Optimally, a sense of exploration and play would drive our movement. The paradox is that for most, freedom follows rules and routine. In our sedentary world, movement requires some planning. Quite literally, most will stop moving if not committed to an exercise schedule. Lack of guidance or forethought brings the tendency to wander aimlessly, feel paralyzed by choice abundance, and never find time for fitness. Failure to plan is planning to fail.

 

In a world that does not encourage movement, we must create specific blocks of time for movement. It need not be rigid. Rigidity stifles creativity and fun, and brings stress when life forces us to adapt.

 

A Different Type of Program

The solution is a workout program that ushers you to a daily movement block, yet allows flexibility to work however you find most interesting, appealing, and suitable to your current needs. This requires auto-regulation: the ability to choose the type and dose of movement that your body needs. Scale the intensity based on how you feel compared to past days. More importantly, do what excites you.

 

This approach helps you develop the tools to thrive for a lifetime. You will move better, look better, and feel better than ever before. You won’t become amazing at any one discipline, but you’ll maintain broad fitness and honor the creative, generalist nature that made humans so successful.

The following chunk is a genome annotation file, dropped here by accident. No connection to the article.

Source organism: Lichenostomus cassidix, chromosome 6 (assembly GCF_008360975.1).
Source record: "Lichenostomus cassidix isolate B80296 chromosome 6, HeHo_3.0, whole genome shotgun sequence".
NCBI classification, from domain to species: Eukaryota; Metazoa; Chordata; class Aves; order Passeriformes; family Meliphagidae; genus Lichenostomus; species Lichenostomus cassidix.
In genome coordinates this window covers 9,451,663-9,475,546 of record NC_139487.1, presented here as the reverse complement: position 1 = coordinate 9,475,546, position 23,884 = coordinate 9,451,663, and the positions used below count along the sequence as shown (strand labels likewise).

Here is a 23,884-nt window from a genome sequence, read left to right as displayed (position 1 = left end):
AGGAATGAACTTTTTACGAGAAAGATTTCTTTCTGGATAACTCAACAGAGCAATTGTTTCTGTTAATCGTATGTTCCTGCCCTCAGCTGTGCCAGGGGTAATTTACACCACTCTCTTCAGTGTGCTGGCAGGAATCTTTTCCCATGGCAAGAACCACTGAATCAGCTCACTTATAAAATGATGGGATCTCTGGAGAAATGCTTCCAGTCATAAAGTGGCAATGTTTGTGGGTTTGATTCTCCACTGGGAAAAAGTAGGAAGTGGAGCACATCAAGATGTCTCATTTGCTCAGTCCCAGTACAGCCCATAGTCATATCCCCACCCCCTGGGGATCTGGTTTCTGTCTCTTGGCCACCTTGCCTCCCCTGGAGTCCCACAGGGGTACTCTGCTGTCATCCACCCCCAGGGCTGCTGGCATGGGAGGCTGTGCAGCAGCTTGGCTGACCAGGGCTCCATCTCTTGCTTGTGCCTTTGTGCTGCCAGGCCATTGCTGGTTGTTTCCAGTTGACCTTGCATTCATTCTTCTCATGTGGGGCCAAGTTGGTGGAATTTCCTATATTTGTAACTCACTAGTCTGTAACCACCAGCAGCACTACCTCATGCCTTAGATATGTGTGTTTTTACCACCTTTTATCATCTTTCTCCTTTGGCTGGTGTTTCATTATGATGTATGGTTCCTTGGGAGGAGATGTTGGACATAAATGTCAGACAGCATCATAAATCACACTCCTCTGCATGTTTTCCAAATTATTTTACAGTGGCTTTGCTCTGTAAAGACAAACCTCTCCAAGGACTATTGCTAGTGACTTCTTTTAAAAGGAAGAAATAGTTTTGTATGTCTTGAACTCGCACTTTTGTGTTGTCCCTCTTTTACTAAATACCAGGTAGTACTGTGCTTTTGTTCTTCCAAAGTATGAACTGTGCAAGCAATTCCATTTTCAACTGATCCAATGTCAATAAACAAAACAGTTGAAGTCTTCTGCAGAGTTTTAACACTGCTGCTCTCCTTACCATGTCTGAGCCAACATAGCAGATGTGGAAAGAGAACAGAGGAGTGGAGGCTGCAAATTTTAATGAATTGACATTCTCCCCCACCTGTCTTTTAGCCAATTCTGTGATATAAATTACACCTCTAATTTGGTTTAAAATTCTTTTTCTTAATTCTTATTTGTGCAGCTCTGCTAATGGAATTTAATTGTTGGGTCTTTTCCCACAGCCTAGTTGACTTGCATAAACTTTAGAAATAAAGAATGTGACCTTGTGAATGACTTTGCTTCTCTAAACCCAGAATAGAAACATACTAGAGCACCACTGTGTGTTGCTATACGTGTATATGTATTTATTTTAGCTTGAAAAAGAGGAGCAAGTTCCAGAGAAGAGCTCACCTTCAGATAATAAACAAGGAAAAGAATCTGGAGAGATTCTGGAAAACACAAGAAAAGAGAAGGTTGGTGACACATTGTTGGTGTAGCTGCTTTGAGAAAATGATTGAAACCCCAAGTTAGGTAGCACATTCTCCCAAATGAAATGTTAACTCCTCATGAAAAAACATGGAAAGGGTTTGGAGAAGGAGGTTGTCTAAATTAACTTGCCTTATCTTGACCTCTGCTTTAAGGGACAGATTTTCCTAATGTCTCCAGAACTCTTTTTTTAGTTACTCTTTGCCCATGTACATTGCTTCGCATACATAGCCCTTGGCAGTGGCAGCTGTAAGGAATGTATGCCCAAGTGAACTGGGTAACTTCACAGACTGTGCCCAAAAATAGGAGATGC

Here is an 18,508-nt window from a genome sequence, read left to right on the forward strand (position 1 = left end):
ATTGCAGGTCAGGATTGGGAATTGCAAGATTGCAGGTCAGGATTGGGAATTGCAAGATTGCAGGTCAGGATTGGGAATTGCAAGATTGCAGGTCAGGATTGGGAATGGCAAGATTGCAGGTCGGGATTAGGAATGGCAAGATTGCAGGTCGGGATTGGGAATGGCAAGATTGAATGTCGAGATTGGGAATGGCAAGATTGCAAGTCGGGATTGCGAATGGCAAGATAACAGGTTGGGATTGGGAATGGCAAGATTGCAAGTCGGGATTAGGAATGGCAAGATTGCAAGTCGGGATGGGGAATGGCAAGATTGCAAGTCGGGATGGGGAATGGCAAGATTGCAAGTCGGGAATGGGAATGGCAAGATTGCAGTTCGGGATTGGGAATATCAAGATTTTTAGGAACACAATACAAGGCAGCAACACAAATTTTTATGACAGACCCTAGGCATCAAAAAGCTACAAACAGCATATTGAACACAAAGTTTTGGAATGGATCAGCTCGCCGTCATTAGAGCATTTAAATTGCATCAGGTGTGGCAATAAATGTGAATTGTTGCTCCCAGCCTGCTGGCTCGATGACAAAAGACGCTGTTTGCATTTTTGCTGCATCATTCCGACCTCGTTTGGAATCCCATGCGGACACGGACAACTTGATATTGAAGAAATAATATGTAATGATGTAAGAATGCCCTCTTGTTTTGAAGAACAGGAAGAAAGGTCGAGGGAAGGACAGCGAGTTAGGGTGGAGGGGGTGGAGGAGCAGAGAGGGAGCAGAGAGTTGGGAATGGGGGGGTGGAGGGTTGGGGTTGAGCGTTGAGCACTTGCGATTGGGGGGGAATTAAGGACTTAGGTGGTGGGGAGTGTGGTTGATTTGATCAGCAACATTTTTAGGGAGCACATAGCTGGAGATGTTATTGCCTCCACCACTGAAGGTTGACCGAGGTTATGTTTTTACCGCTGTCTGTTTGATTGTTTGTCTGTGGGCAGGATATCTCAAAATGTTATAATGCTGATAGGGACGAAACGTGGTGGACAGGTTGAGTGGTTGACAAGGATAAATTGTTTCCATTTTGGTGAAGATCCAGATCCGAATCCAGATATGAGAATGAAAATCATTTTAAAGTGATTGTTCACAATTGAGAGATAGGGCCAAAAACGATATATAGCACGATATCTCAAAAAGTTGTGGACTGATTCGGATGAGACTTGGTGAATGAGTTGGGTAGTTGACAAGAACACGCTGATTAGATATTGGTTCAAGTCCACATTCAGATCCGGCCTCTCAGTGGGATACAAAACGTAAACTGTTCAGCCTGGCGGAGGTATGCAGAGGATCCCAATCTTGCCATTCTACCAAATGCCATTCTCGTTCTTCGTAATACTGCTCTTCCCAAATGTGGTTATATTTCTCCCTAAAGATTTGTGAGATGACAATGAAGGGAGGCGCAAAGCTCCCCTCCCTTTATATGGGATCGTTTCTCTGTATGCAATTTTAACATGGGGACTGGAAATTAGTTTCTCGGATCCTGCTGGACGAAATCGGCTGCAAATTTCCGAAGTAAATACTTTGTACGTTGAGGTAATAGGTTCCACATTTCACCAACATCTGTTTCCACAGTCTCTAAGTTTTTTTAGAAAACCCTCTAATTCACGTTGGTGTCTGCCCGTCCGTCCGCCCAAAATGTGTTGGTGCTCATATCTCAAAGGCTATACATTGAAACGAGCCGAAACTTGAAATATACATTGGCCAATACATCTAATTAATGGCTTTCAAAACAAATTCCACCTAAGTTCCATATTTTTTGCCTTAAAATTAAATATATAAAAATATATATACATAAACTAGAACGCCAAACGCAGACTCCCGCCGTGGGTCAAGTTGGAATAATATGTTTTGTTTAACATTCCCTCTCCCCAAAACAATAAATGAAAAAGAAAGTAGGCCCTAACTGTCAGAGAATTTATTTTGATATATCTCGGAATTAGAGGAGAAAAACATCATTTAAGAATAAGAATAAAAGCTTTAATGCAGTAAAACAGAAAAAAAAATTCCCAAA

Guiding Principles: Establish Broad Routines

Create expectations for time blocks devoted to movement. Keep that promise to yourself and show up no matter what. Have answers for:

 

 

  • When do you move each day?
  • Where?
  • Is it different from day to day?
  • What do you do when the plan blows up?
    • For example, can you find time for two Tabata circuits on days when chaos strikes?

 

Guiding Principles: Start

A body at rest tends to stay at rest. Regardless of how much you enjoy your exercise blocks, there will be times when you will not want to transition from sedentary to active. To combat this tendency, immediately begin the warm up. Perform the same warm up every day to eliminate the delay that allows you to talk yourself out of moving. After five minutes, you will be thrilled that you began.

 

Suggested Warm Up:

 

  • Side plank - 20 sec/side
  • Scales - 3/side
  • Bird dog - 5/side
  • Superman - 10 reps
  • Offset squat - 5 reps
  • Quadruped knee circles - 3/side
  • Forward, lateral, reverse lunge - 1 each/leg